Question Reappraisals to Save Money and Hassles

You get the house of your dreams and fix it up and take care of it the best way you know how over the years. Then, you may find once the kids move out or someone’s health changes that you could benefit from having a smaller home.

The first thing you get ready to do is find a real estate agent. Once that is done, and he begins to try to sell your home, he may ask you if you have had a recent appraisal done. If not, usually the real estate person can figure that out for you. If you happen to still own on a mortgage on the home, then you would want to sell and pay the mortgage off and hopefully end up with enough for the second smaller home you intend to buy.

This is where it can get sticky. If you had the mortgage holder do the last appraisal, then possibly it was over inflated. So now as you want to sell your home, you find that the value of your home and possibly what you still owe on it is no where near the current valuation of homes in your area. In other words, you are too high-priced for your neighborhood. You will either get stuck with the house or you will find a buyer but you may take a loss.

I saw this personally with a friend, and even though they listed with 2 or 3 different real estate agents (they even came down in the asking price), they never did sell it. They were forced to file bankruptcy.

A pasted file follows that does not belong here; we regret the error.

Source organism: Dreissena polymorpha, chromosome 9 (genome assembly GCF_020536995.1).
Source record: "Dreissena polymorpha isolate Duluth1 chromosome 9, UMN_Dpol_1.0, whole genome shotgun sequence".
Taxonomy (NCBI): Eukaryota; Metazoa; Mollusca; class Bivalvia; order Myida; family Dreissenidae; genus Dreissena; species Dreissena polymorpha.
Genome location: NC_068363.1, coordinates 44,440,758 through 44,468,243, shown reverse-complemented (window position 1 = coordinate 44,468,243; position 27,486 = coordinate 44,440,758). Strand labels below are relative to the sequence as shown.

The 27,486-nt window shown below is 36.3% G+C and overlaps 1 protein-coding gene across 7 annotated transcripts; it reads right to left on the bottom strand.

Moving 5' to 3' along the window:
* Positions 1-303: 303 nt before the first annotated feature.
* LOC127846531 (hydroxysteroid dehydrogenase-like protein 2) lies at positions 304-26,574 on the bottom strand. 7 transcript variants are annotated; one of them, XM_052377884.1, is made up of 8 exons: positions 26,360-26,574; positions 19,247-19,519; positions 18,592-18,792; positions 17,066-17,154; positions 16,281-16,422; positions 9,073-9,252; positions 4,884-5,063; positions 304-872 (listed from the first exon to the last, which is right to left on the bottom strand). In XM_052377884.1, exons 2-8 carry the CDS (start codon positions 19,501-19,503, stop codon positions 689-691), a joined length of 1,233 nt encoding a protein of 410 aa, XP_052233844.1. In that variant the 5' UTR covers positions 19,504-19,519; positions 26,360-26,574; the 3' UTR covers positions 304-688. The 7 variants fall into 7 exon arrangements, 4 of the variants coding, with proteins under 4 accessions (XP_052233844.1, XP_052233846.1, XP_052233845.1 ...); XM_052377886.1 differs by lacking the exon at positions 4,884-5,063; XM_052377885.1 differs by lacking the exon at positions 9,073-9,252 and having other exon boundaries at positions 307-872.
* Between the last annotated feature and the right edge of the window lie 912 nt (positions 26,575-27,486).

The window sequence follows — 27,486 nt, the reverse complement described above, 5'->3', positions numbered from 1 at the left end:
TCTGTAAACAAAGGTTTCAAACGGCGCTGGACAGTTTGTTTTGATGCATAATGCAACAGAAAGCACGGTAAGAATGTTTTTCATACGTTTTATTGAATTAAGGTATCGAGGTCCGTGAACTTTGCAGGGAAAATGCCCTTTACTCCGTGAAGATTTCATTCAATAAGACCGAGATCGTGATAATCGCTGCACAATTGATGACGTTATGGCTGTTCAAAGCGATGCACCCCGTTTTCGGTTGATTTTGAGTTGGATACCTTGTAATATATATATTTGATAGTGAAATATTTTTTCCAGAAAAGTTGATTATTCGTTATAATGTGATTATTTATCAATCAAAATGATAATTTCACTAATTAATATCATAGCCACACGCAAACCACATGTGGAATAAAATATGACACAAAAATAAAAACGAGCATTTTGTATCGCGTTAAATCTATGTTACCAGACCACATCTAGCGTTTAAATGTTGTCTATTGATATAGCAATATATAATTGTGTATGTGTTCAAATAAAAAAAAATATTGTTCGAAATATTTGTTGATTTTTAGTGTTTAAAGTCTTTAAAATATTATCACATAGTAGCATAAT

You may be wondering why the bank would allow over inflated appraisals. Could be the simple fact that if the property is supposedly worth more, the lender, your friendly neighborhood bank, will be able to lend you more.

You really don’t even question this till you , like the above mentioned people, go to sell and try to make enough profit that you can pay the current mortgage off.

The person doing the valuation is supposed to base it on current similar properties. My advice to anyone re mortgaging, etc…is to question the final appraisal. If you believe it to be too high or out of line compared to other properties in your area, you should question it.

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